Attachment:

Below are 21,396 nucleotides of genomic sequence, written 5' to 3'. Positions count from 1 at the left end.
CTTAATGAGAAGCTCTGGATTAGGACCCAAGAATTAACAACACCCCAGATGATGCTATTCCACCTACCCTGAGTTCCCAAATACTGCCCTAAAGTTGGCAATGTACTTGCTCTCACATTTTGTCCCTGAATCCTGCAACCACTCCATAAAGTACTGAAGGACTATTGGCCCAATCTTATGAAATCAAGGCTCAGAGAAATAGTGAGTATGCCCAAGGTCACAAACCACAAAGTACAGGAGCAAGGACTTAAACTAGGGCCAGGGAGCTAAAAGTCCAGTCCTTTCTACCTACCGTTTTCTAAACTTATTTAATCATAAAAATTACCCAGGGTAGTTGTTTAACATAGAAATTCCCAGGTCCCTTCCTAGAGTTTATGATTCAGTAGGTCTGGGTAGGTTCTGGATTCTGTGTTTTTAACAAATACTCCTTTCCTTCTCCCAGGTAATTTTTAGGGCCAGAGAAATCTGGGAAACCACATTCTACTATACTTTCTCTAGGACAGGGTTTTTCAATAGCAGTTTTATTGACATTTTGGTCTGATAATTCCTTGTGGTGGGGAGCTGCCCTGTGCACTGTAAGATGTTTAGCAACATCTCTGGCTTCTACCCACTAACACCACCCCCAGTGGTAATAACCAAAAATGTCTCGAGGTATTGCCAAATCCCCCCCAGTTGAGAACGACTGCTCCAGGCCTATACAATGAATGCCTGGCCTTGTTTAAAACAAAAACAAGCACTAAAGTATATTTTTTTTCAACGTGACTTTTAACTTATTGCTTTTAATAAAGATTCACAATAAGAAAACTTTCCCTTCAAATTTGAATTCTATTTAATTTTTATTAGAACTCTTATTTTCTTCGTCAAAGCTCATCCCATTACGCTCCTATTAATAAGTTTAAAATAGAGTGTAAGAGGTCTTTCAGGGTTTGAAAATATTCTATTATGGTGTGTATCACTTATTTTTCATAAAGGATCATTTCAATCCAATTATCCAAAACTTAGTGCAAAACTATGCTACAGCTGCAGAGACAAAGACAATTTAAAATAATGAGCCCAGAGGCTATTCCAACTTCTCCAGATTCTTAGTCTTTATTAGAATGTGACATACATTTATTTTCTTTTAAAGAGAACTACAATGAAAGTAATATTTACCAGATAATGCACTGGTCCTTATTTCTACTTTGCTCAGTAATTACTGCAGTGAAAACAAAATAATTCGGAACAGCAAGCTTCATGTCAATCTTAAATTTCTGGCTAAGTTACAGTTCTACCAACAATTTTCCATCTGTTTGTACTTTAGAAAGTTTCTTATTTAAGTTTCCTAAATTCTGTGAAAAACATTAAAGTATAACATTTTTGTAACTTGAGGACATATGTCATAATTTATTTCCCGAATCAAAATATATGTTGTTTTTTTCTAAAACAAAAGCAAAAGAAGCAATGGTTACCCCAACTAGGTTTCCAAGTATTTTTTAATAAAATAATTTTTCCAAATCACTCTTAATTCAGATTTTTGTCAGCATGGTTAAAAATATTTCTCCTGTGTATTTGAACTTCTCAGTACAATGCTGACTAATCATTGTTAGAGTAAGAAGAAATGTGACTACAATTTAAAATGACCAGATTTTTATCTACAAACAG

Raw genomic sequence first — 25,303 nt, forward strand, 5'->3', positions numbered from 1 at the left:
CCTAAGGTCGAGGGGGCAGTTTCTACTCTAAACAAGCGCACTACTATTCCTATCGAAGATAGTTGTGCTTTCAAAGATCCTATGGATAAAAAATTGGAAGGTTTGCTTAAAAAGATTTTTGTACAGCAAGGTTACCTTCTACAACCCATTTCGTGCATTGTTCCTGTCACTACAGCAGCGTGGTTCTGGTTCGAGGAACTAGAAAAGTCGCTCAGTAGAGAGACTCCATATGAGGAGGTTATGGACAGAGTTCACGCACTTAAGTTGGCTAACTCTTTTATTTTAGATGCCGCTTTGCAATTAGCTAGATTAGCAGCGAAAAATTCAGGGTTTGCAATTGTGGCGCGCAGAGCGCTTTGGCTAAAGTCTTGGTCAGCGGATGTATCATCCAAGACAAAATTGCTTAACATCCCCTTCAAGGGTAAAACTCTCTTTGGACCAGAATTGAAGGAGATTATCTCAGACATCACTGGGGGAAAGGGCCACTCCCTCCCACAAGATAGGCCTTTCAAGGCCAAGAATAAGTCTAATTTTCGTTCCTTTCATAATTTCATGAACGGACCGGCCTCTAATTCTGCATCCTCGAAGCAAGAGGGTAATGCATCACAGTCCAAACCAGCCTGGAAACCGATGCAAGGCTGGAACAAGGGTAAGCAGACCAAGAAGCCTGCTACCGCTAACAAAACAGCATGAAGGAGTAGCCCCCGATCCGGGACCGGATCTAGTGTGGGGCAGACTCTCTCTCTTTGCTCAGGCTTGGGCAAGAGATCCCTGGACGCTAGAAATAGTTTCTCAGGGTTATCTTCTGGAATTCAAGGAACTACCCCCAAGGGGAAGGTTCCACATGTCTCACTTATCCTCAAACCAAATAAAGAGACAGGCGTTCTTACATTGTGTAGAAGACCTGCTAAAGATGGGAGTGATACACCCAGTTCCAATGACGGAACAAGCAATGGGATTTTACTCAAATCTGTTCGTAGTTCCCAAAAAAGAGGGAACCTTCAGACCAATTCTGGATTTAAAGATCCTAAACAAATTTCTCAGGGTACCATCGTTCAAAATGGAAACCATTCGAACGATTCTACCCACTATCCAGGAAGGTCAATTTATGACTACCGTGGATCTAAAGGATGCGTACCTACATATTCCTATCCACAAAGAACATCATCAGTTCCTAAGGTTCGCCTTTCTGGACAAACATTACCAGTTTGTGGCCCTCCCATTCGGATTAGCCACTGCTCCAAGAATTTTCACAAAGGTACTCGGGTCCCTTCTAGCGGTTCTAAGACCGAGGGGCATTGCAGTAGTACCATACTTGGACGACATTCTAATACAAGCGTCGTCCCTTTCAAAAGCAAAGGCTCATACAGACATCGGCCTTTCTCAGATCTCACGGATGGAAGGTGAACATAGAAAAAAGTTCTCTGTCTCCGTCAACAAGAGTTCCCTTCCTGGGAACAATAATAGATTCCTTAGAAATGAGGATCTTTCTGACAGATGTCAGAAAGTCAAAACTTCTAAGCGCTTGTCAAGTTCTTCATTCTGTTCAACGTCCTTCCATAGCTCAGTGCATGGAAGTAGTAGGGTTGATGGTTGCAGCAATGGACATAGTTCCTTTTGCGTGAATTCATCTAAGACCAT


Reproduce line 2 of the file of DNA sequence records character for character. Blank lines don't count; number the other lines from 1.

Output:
CTTAATGAGAAGCTCTGGATTAGGACCCAAGAATTAACAACACCCCAGATGATGCTATTCCACCTACCCTGAGTTCCCAAATACTGCCCTAAAGTTGGCAATGTACTTGCTCTCACATTTTGTCCCTGAATCCTGCAACCACTCCATAAAGTACTGAAGGACTATTGGCCCAATCTTATGAAATCAAGGCTCAGAGAAATAGTGAGTATGCCCAAGGTCACAAACCACAAAGTACAGGAGCAAGGACTTAAACTAGGGCCAGGGAGCTAAAAGTCCAGTCCTTTCTACCTACCGTTTTCTAAACTTATTTAATCATAAAAATTACCCAGGGTAGTTGTTTAACATAGAAATTCCCAGGTCCCTTCCTAGAGTTTATGATTCAGTAGGTCTGGGTAGGTTCTGGATTCTGTGTTTTTAACAAATACTCCTTTCCTTCTCCCAGGTAATTTTTAGGGCCAGAGAAATCTGGGAAACCACATTCTACTATACTTTCTCTAGGACAGGGTTTTTCAATAGCAGTTTTATTGACATTTTGGTCTGATAATTCCTTGTGGTGGGGAGCTGCCCTGTGCACTGTAAGATGTTTAGCAACATCTCTGGCTTCTACCCACTAACACCACCCCCAGTGGTAATAACCAAAAATGTCTCGAGGTATTGCCAAATCCCCCCCAGTTGAGAACGACTGCTCCAGGCCTATACAATGAATGCCTGGCCTTGTTTAAAACAAAAACAAGCACTAAAGTATATTTTTTTTCAACGTGACTTTTAACTTATTGCTTTTAATAAAGATTCACAATAAGAAAACTTTCCCTTCAAATTTGAATTCTATTTAATTTTTATTAGAACTCTTATTTTCTTCGTCAAAGCTCATCCCATTACGCTCCTATTAATAAGTTTAAAATAGAGTGTAAGAGGTCTTTCAGGGTTTGAAAATATTCTATTATGGTGTGTATCACTTATTTTTCATAAAGGATCATTTCAATCCAATTATCCAAAACTTAGTGCAAAACTATGCTACAGCTGCAGAGACAAAGACAATTTAAAATAATGAGCCCAGAGGCTATTCCAACTTCTCCAGATTCTTAGTCTTTATTAGAATGTGACATACATTTATTTTCTTTTAAAGAGAACTACAATGAAAGTAATATTTACCAGATAATGCACTGGTCCTTATTTCTACTTTGCTCAGTAATTACTGCAGTGAAAACAAAATAATTCGGAACAGCAAGCTTCATGTCAATCTTAAATTTCTGGCTAAGTTACAGTTCTACCAACAATTTTCCATCTGTTTGTACTTTAGAAAGTTTCTTATTTAAGTTTCCTAAATTCTGTGAAAAACATTAAAGTATAACATTTTTGTAACTTGAGGACATATGTCATAATTTATTTCCCGAATCAAAATATATGTTGTTTTTTTCTAAAACAAAAGCAAAAGAAGCAATGGTTACCCCAACTAGGTTTCCAAGTATTTTTTAATAAAATAATTTTTCCAAATCACTCTTAATTCAGATTTTTGTCAGCATGGTTAAAAATATTTCTCCTGTGTATTTGAACTTCTCAGTACAATGCTGACTAATCATTGTTAGAGTAAGAAGAAATGTGACTACAATTTAAAATGACCAGATTTTTATCTACAAACAG